Therapeutic Interventions and Outcomes in Civilian and Military Isolated Gunshot Wounds to the Head: A Department of Defense Trauma Registry and ACS TQIP-matched Study

Elizabeth R. Benjamin, Demetrios Demetriades*, Natthida Owattanapanich, Stacy A. Shackelford, Erik Roedel, Travis M. Polk, Subarna Biswas, Todd Rasmussen

*Corresponding author for this work

Research output: Contribution to journalArticlepeer-review

2 Scopus citations

Abstract

Objective: The purpose of this study was to compare therapeutic strategies and outcomes, following isolated gunshot wounds of the head, between military and civilian populations. Background: Recent military conflicts introduced new concepts in trauma care, including aggressive surgical intervention in severe head trauma. Methods: This was a cohort-matched study, using the civilian Trauma Quality Improvement Program (TQIP) database of the American College of Surgeons (ACS) and the Department of Defense Trauma Registry (DoDTR), during the period 2013 to 2016. Included in the study were patients with isolated gunshots to the head. Exclusion criteria were dead on arrival, civilians transferred from other hospitals, and patients with major extracranial associated injuries (body area Abbreviated Injury Scale >3). Patients in the military database were propensity score-matched 1:3 with patients in the civilian database. Results: A total of 136 patients in the DoDTR database were matched for age, sex, year of injury, and head Abbreviated Injury Scale with 408 patients from TQIP. Utilization of blood products was significantly higher in the military population (P<0.001). In the military group, patients were significantly more likely to have intracranial pressure monitoring (17% vs 6%, P<0.001) and more likely to undergo craniotomy or craniectomy (34% vs 13%, P<0.001) than in the civilian group. Mortality in the military population was significantly lower (27% vs 38%, P=0.013). Conclusions: Military patients are more likely to receive blood products, have intracranial pressure monitoring and undergo craniectomy or craniotomy than their civilian counterparts after isolated head gunshot wounds. Mortality is significantly lower in the military population. Level of Evidence: Level III - therapeutic.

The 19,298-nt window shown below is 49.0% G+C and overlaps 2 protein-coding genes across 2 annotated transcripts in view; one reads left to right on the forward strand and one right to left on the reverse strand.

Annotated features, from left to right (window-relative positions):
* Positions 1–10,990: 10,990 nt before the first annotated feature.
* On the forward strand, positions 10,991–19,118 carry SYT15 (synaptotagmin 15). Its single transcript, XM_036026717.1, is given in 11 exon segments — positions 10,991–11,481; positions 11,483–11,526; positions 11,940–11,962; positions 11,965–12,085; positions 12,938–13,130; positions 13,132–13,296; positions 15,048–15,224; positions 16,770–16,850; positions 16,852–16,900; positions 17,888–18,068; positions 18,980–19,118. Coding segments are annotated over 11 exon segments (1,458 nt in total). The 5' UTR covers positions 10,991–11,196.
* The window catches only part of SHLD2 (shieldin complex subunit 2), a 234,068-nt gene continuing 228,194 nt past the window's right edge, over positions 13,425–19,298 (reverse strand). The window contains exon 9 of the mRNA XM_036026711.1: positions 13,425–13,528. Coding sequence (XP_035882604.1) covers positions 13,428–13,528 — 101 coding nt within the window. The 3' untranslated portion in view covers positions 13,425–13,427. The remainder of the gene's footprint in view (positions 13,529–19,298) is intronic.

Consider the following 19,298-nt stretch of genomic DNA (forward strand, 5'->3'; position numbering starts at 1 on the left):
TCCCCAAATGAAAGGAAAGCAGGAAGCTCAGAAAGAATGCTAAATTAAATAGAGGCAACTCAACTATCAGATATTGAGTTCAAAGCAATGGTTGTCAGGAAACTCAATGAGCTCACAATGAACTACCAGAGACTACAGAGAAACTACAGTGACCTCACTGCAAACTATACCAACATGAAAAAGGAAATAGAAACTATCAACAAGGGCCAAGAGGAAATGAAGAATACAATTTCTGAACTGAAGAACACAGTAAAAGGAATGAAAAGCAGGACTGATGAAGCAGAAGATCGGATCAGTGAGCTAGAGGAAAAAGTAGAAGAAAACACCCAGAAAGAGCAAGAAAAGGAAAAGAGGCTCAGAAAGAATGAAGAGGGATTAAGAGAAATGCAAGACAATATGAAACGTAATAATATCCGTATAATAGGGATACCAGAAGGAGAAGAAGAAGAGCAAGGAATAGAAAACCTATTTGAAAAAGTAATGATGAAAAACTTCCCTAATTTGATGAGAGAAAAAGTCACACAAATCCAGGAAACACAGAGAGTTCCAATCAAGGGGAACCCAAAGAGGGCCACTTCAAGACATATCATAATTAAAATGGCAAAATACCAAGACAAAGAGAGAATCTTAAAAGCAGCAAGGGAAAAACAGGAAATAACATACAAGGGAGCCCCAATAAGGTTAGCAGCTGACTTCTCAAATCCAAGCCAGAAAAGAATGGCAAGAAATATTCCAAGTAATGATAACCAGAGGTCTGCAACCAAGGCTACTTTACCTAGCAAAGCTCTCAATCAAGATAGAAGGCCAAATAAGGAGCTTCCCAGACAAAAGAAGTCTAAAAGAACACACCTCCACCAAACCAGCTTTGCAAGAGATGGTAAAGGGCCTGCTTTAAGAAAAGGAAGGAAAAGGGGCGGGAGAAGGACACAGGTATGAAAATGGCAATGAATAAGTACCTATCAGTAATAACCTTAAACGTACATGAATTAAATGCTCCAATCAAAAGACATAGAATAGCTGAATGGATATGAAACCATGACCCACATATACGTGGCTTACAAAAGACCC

Original languageEnglish
Pages (from-to)E131-E136
JournalAnnals of surgery
Volume278
Issue number1
DOIs
StatePublished - Jul 2023
Externally publishedYes

Keywords

  • GSW head
  • civilian
  • military

Fingerprint

Dive into the research topics of 'Therapeutic Interventions and Outcomes in Civilian and Military Isolated Gunshot Wounds to the Head: A Department of Defense Trauma Registry and ACS TQIP-matched Study'. Together they form a unique fingerprint.

Cite this